Panel A: Design of C99-PS1 fusion protein. The C-terminus of C99 and N-terminus of PS1 were fused with deletion of the last several amino acids of C99 and the first 16 amino acids of PS1. S.S., signal sequence. Panel B: Expression of C99-PS1 wild-type fusion protein in COS cells. Left panel: Western blot analysis of C99-PS1 with anti-Aβ antibody, 6E10. Arrow indicates full length C99-PS1. Arrowhead indicates endoproteolysed C99-PS1. Right panel: Western blot analysis of C99-PS1 with anti-PS1 NT antibody, which recognizes amino acid residues 21–80 of PS1. Arrow indicates full length C99-PS1. Arrowhead indicates endoproteolysed C99-PS1. Panel C: Aβ40 level (left), Aβ42 level (middle), and Aβ42/(Aβ40+Aβ42) ratio (right) in medium of PS1 (−/−) PS2 (−/−) transiently transfected with vector, C99-PS1, APPswe+vector, APPswe+C99-PS1wt, APPswe+C99-PS1D385A, or APPswe+C99-PS1G266S. * p<0.05. Panel D: Human Aβ40 level in medium of PS1 (−/−) PS2 (−/−) transiently transfected with vector, C99-PS1, or PS1wt analyzed by human specific Aβ40 ELISA. * p<0.05. Panel E: Human Aβ40 level in medium of PS1 (−/−) PS2 (−/−) transiently transfected with vector or C99-PS1 treated with 0, 0.4, 1.1, 3.3, and 10 µM DAPT analyzed by human specific Aβ40 ELISA. * p<0.05. Note that DAPT treatment decreased Aβ40 secreted from PS (−/−) cells expressing the fusion protein. Panel F: Western blot analysis of expression of C99-PS1, C99-PS1R278I or C99-PS1L435H in PS1 (−/−) PS2 (−/−) cells with anti-PS1 NT (left) or anti-PS1 loop (right) antibodies. In the left panel, arrowhead indicates endoproteolysed C99-PS1 NTF, while arrow indicates full length C99-PS1R278 and L435H. In the right panel, arrowhead indicates endoproteolysed C99-PS1 CTF, while arrow indicates full length C99-PS1R278 and L435H. Panel G: Aβ42/(Aβ40+Aβ42) ratio in medium of PS1 (−/−) PS2 (−/−) cells transiently expressing C99-PS1, C99-PS1R278I or C99-PS1L435H. * p<0.05.
Next, we examined whether the C99-PS1 fusion protein can restore the loss of γ-secretase function in PS dKO MEF. We co-transfected PS dKO MEF with plasmids encoding the APP “Swedish” mutant (APPswe) along with an empty vector, C99-PS1, C99-PS1D385A or C99-PS1G266S plasmid. Co-transfection of C99-PS1 and APPswe produced Aβ40 and Aβ42 (Figure 1C), while PS1D385A, a dominant negative mutation, failed to do so. Co-transfection of C99-PS1G266S, which harbors an FAD-linked PS1 mutation, and APPswe overproduced Aβ42 (Figure 1C). Taken together, these results indicate that the C99-PS1 fusion protein restores γ-secretase activity in PS dKO MEF. Next, we investigated whether C99 within C99-PS1 could be a substrate for γ-secretase. Analysis using a human Aβ40-specific ELISA clearly showed that expression of C99-PS1, but not PS1, produced human Aβ40 (Figure 1D), suggesting that C99 within C99-PS1 undergoes in cis processing by γ-secretase-like activity. To confirm whether a substrate fused to PS1 could be cleaved, we also performed an experiment to investigate whether the fusion protein of F-NEXTΔC, a mouse Notch1 , another type I membrane protein, derivative that lacks the majority of its extracellular and intracellular domains , to PS1 produces an Aβ-like peptide, Nβ . We found that Nβ is indeed produced in K293 cells stably expressing F-NEXTΔC-PS1, suggesting that a substrate fused to PS1 could be cleaved (Figure S3). To confirm whether Aβ was indeed produced by γ-secretase processing in PS dKO MEF, we treated the cells with the γ-secretase inhibitor, DAPT. We found that DAPT inhibited Aβ production in a dose-dependent manner (Figure 1E). Taking these results together, the PS1 protein module within the C99-PS1 fusion protein functions to restore γ-secretase activity in PS dKO MEF, and the C99 sequence serves as a substrate for γ-secretase processing.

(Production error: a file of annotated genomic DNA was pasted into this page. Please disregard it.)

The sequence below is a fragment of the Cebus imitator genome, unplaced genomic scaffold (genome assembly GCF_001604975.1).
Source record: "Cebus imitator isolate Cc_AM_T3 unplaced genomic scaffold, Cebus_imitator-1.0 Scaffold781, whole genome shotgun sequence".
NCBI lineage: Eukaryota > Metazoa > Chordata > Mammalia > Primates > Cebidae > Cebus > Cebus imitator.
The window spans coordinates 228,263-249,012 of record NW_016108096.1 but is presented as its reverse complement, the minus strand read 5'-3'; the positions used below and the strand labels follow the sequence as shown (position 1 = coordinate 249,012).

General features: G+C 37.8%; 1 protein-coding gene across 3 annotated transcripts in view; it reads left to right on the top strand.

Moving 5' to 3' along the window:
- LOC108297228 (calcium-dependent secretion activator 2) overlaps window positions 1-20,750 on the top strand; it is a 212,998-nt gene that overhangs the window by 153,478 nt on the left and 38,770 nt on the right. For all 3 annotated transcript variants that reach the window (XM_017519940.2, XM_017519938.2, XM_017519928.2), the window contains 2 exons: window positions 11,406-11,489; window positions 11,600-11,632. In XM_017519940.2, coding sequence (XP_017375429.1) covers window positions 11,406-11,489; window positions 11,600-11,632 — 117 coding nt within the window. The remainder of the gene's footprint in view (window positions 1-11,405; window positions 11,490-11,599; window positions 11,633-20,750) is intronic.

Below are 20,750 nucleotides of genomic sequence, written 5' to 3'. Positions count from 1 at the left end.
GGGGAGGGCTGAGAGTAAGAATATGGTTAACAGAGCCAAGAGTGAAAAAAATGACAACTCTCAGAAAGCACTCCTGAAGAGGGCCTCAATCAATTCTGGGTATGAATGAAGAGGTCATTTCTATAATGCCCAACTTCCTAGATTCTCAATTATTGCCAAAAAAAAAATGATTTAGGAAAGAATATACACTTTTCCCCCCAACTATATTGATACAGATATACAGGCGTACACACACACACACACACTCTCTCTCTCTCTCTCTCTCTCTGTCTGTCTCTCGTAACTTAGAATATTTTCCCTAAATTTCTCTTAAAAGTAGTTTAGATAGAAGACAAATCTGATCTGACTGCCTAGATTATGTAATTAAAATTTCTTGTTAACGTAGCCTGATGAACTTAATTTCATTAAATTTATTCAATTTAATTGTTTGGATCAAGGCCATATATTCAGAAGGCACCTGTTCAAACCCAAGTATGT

Fusion of APP CTF to FAD-linked presenilin variant N-terminus overproduces Aβ42(43)
To test whether C99-PS1 harboring FAD-linked PS1 mutations can overproduce Aβ42(43), we introduced PS1R278I, in addition to L435H, which was found to effectively overproduce Aβ42(43), using a random mutagenesis screen of PS1 , . Western blotting analysis detected full-length C99-PS1R278I and C99-PS1L435H proteins at ∼55 kDa in SDS-PAGE, because PS1R278I and L435H are reported not to be endoproteolysed within the PS1 loop region (Figure 1F). Analysis by Aβ ELISA showed that both C99-PS1R278I and C99-PS1L435H overproduced Aβ42(43) (Figure 1G). Taking these results together, C99-PS1R278I and C99PS1L435H, which were not endoproteolyzed within the PS1 loop region, overproduced Aβ42(43). Thus, we consider that this chimeric protein mimics the native interaction between APP CTF and presenilin.